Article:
BCAAs vs EAAs: What Are Each & How Can They Improve Your Training

bcaa vs eaa
Written by Carl Lombard

Are you looking for information on how BCAAs and EAAs can improve your training? Then our guide is exactly what you need. You’re going to learn what makes each type of aminos unique and how they can put you closer to reaching your fitness goals.

What are BCAAs?

BCAA stands for branched-chain amino-acids – and it’s a group composed by three amino-acids: valine, leucine and isoleucine. As they are essential amino-acids, you have to get them from diet and supplementation because your body isn’t able to synthetize them.

BCAAs are capable of boosting your performance because they fuel your skeletal muscles during a training session – by helping your muscles to preserve glycogen stores and reducing protein breakdown during exercise. 

Therefore, BCAAs are especially beneficial for endurance training such as long-distance running and swimming, as shown in this study focused on endurance treadmill run (source).

In addition, BCAAs, as they minimize protein breakdown during exercise, they will also protect your muscle mass from getting used as energy by your body. More muscle, less fat. 

What are EAAs?

EAA stands for Essential Amino Acid – and hence you need to consume them as your body is not capable of creating them. They are nine and here you have the complete list:

  1. Phenylalanine
  2. Isoleucine
  3. Leucine
  4. Tryptophan
  5. Valine
  6. Methionine
  7. Lysine
  8. Threonine
  9. Histidine

So here you have a first difference: the EAAs group is bigger – it means 6 extra amino acids that can bring your body all sort of health benefits. Hence, BCAAs are inside the group of EAAs. 


They both can improve your performance, strength, muscle development, endurance and more – but let’s check all of this better in the next section of BCAA vs. EAA.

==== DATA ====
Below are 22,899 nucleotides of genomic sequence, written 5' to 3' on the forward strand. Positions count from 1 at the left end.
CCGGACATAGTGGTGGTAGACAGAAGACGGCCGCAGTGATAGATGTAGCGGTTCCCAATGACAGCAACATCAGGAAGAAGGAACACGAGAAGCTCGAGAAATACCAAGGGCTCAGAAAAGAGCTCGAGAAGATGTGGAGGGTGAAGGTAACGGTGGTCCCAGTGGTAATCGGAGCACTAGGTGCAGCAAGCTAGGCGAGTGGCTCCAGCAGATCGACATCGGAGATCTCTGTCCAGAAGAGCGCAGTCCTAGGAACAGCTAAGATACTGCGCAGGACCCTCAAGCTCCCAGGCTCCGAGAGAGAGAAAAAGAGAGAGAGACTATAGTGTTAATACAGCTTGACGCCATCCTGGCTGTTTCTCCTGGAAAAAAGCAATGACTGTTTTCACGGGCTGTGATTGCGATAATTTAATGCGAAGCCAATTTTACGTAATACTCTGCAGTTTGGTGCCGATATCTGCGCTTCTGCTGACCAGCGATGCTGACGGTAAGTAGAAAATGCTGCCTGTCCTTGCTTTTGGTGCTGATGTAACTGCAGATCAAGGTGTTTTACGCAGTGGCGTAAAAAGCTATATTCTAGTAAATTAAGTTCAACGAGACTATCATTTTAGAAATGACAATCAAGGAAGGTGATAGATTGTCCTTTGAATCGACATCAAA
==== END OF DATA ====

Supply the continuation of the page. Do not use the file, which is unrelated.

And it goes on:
Differences & Similarities Between EAAs & BCAAs

As you can see, EAAs and BCAAs are very similar. They both need to be consumed because your body cannot synthetize them, both can improve your athletic performance by boosting specific areas such as endurance, power and muscle growth. 

To summarize, BCAAs are part of the family of EAAs – that’s why taking EAAs will yield you better results. Let us show you why. 

EAAs Build More Muscle

BCAAs are good at generating anabolic responses – but they are not the best. That place is for EAAs because they’re capable of generating strong anabolic responses by 22% after resistance exercise (source).

EAAs Help You to Manage Your Weight

EAAs allow your body to enjoy the thermogenic benefits of L-Threonine and L-Methionine, resulting in bigger energy expenditure – as high as 20% more than without EAAs (source). With BCAAs alone, you’d not be able to take advantage of these amino acids. 

EAAs Balance Your Hormones

Thanks to the content of L-Leucine, L-Lysine and L-Tryptophan, EAAs are capable of regulating and optimizing your endocrine system. Resulting in effects such as reducing fat mass gain (source) and boosting testosterone levels (source).